By Yvette Martyn

stephoscope

A doctor with HIV has been unfairly treated by the media

I was absolutely appalled to read the way a newspaper report described a doctor working with HIV.

The Sun’s article read, “hundreds of hospital patients feared to have been treated by a doctor with HIV.” Whilst his patients are described as, “people he potentially infected.”

Even though, of 7000 similar patients at risk of contracting the infection over a 5 year period, not one tested positive.

The article is aimed at revealing the delayed action by the Mid Yorkshire Hospitals NHS trust, which took two years to compile a list of his patients.

The Doctor also worked at Kettering General Hospital, they insisted the risk of contracting the virus was small. So small in fact, that the hospital told the BBC that 28 similar programs of notification between 1998 and 2003 meant 7000 people were told they were at risk but not one person tested positive.

Second class citizens

People who have HIV are not second class citizens; occupational health ensures that all precautions necessary are taken to protect patients from contracting the virus. But healthcare workers can still practice safely in certain specialties without putting patients at risk.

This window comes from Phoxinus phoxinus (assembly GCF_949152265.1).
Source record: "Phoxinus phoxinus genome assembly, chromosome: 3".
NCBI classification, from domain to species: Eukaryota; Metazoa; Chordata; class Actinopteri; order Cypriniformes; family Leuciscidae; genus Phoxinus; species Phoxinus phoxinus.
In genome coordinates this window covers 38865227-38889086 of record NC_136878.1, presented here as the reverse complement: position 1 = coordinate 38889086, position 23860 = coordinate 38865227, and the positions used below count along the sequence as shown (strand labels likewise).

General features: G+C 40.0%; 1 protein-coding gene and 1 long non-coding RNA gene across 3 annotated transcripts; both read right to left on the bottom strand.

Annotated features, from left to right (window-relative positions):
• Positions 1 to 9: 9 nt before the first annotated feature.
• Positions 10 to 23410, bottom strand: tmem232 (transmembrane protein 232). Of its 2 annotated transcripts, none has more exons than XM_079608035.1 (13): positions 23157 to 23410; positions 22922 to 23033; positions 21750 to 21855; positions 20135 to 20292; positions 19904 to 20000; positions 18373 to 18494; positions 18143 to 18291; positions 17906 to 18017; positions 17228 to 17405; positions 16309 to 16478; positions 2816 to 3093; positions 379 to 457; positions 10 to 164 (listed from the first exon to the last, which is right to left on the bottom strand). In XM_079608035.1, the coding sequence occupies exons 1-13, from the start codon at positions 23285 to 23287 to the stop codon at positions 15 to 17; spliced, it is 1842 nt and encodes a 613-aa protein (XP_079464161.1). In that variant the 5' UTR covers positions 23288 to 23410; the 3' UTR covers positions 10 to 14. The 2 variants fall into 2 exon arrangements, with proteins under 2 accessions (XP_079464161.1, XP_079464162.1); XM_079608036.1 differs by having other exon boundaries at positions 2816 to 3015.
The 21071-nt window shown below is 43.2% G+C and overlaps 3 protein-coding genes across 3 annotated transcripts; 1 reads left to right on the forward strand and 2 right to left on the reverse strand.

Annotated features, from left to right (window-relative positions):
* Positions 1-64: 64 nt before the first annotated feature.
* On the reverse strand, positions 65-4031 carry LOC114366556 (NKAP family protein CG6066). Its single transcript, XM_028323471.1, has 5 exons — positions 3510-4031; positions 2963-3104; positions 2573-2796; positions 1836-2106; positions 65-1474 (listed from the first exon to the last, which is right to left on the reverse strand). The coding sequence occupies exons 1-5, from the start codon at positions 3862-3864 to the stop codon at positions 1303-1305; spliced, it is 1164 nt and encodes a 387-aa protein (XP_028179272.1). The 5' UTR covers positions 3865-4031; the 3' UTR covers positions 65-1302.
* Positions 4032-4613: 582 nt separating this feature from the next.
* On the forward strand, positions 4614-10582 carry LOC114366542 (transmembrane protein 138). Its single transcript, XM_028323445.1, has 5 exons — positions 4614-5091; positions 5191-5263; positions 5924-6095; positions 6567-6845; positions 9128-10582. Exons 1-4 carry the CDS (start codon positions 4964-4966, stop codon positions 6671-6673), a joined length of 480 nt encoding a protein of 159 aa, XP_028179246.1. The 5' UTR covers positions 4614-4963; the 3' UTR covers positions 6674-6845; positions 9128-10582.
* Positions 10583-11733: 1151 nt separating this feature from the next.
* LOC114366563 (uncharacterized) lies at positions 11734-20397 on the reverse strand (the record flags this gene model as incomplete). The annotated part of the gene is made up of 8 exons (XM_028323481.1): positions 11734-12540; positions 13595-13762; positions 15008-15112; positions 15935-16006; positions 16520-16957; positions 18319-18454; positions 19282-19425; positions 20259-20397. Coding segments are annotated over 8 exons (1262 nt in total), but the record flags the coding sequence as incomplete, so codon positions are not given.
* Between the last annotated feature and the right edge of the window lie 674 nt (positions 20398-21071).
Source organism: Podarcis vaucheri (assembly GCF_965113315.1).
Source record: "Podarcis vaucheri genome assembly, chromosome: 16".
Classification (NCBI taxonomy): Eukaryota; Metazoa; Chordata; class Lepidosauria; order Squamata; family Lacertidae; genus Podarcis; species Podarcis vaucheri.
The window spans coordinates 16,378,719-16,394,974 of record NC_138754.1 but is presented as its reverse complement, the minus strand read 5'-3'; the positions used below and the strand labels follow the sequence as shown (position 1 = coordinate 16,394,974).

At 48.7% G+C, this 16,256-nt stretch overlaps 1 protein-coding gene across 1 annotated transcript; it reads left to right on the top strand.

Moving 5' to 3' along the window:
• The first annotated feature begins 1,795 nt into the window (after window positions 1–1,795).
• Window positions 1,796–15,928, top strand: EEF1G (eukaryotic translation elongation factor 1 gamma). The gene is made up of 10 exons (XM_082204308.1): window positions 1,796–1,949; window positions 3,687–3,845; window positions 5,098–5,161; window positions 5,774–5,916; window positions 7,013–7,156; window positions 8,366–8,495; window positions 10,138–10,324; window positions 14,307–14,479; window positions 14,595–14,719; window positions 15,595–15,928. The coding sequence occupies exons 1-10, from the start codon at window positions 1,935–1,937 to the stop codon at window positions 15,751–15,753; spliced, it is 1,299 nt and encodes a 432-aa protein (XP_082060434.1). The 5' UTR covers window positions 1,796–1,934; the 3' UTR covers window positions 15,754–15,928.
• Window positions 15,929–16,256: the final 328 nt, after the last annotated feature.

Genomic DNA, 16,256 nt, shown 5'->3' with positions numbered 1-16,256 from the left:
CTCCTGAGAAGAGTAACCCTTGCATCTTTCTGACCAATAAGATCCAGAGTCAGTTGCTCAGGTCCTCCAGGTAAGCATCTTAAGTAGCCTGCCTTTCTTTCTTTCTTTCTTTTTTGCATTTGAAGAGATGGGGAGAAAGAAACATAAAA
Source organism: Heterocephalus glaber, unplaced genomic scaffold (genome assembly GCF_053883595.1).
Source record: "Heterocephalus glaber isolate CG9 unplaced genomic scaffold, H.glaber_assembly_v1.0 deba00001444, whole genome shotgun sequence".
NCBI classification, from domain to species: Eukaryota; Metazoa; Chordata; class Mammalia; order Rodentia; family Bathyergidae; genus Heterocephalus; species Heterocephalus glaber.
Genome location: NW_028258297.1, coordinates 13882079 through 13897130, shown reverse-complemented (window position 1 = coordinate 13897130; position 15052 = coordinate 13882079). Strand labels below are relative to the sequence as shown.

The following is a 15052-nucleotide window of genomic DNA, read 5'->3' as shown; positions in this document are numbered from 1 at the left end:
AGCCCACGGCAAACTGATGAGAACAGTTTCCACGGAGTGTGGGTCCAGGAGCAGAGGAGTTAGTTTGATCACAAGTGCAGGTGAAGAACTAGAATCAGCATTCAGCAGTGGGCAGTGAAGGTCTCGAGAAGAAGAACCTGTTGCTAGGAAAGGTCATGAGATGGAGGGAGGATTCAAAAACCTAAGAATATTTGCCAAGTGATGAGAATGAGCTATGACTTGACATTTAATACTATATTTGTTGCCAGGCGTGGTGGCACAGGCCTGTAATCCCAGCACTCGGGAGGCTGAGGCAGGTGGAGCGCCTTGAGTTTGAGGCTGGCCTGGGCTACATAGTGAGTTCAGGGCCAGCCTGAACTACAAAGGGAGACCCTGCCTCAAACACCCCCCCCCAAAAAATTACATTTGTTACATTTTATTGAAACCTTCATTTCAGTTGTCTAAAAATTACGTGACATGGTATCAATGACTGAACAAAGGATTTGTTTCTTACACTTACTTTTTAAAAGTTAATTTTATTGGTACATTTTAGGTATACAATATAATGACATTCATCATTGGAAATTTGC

In 2007 an unnamed doctor wrote an article for the Guardian describing the aftermath of his diagnosis with HIV. In it he describes his:

  • Fear that his colleagues would recognise his condition by the tell tale signs.
  • Dread that his career was over.
  • Relief when he was informed that as he wasn’t a surgeon and didn’t perform invasive procedures he could continue to work.
  • Reading of literature on safe practice.
  • Choosing of a specialty which ensured he didn’t pass the infection to his patients.

The doctor stated that his colleagues were unsupportive when he came out as HIV positive. He told The Guardian, “You might think medicine would be an enlightened working environment for the chronically ill, but the NHS doesn’t do sick doctors very well.”

Workers should not fear discrimination

HIV is an occupational hazard of healthcare due to needlestick injuries (involving a needle stabbing the skin, sometimes resulting in exposure to body fluids). Now I’m not saying the doctor concerned in The Sun contracted the virus on the job. But all healthcare workers should not fear discrimination by patients and colleagues.

The NHS ensures healthcare workers practice in a safe way following a diagnosis with HIV. The Sun’s, “Doc’s HIV kept from patients” does very little to allow workers to practice without the fear of prejudice.

Image: Suat Eman / FreeDigitalPhotos.net

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